Grandma Bird / After Reading / Wider Learning Opportunities /
Learning art skills and techniques
Lesson length: 1 session
Lesson from Grandma Bird series
- Wider learning opportunities: Art: techniques
- Vocabulary: Subject vocabulary: art
This process introduces children to the techniques illustrators use to create particular effects.
- blue, black, and white paint.
- mixing palettes, brushes, and water for colour mixing.
- download the ‘Stormy Seas’ slideshow
Start by encouraging close looking at the illustrations
- How does Benji Davies create the storm? Challenge the children to see if they can see how the brush strokes are made. (They are created digitally but mimic painting with a brush and paint).
- How can you tell that it is raining? Notice how the lines of rain are very different from the shapes created by the swirling waves.
- Can you see the different colours that Benji Davies has used?
Colour mixing technique
Starting with the blue paint (pure colour), show the children how to make progressively lighter tints by adding white. Make 2 or 3 different tints of blue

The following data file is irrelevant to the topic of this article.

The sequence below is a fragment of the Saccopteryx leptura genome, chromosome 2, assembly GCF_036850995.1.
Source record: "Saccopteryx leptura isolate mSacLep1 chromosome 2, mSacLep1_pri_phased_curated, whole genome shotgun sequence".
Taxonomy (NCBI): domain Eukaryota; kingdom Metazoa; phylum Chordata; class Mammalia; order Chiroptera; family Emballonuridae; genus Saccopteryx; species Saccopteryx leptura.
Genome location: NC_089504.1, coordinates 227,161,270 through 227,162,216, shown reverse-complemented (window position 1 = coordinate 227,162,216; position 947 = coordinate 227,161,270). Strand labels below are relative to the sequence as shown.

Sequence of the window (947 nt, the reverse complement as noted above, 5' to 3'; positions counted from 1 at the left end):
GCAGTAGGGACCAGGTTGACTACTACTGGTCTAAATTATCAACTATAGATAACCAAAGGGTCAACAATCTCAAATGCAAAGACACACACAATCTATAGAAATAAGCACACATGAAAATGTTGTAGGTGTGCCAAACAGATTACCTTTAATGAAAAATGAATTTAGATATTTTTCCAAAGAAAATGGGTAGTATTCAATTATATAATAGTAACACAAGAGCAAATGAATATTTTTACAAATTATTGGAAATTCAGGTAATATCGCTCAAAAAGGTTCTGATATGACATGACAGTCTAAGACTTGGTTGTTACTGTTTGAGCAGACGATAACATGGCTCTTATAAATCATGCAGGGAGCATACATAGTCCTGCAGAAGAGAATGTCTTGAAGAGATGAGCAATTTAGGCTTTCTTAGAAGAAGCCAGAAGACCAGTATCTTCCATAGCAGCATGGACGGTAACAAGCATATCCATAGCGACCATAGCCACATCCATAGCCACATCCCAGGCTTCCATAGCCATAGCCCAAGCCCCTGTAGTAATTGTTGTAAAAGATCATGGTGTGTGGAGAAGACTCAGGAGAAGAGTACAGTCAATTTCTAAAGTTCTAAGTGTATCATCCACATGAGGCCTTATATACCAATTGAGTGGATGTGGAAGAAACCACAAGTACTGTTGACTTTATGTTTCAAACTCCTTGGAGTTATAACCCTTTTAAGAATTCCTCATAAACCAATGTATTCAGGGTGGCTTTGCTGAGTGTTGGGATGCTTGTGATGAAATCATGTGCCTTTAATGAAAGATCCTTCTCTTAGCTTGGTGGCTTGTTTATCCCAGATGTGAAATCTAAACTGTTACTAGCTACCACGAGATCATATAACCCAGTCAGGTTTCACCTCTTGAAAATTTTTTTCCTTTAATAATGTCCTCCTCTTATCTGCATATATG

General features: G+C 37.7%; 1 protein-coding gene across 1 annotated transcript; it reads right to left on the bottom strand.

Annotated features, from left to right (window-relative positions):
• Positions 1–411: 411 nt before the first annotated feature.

Now start with the pure colour blue and add black paint to make progressively darker shades. Make 2 or 3 different shades of blue.
Allow time for children to mix their tints and shades of blue by adding white or black to pure colour.
Now show how they can use different brush strokes and the tints and shades of blue to create a picture of a stormy sea. Try different brush strokes to create swirling water and driving rain.
Introduce subject vocabulary, as appropriate, while you explain the process of colour mixing. Once introduced, use the vocabulary regularly when talking about colour and colour mixing.
Look at and compare how different artists have created stormy seascapes. For example:
- Monet Seascape Storm
- Hokusai The Wave
- Turner Stormy Sea with Blazing Wreck
mixing, tint, shade, dark, darker, light, lighter
The Great Wave
On a stormy winter’s day, a baby boy, Naoki, is swept into a fisherman’s boat by a great wave. Years pass, but still Naoki does not grow. Must he return to the ocean in order to become a young man? The answer arrives in the form of a mythic fish. Japanese artist Hokusai is one of the world’s most celebrated printmakers. His famous woodcut, The Great Wave, epitomizes the artist’s characteristic techniques and themes. A stunning reproduction of the woodcut itself is featured in the book, supplemented by information about the artist and his work. At once modern and classic, The Great Wave introduces young readers to a beloved artist and his timeless portrayals of nature and transformation.
Painting Stormy Seas
Use this slideshow to look closely at the different techniques that painters have used for painting stormy seas. What colours did they use? Can you see how they used brush strokes?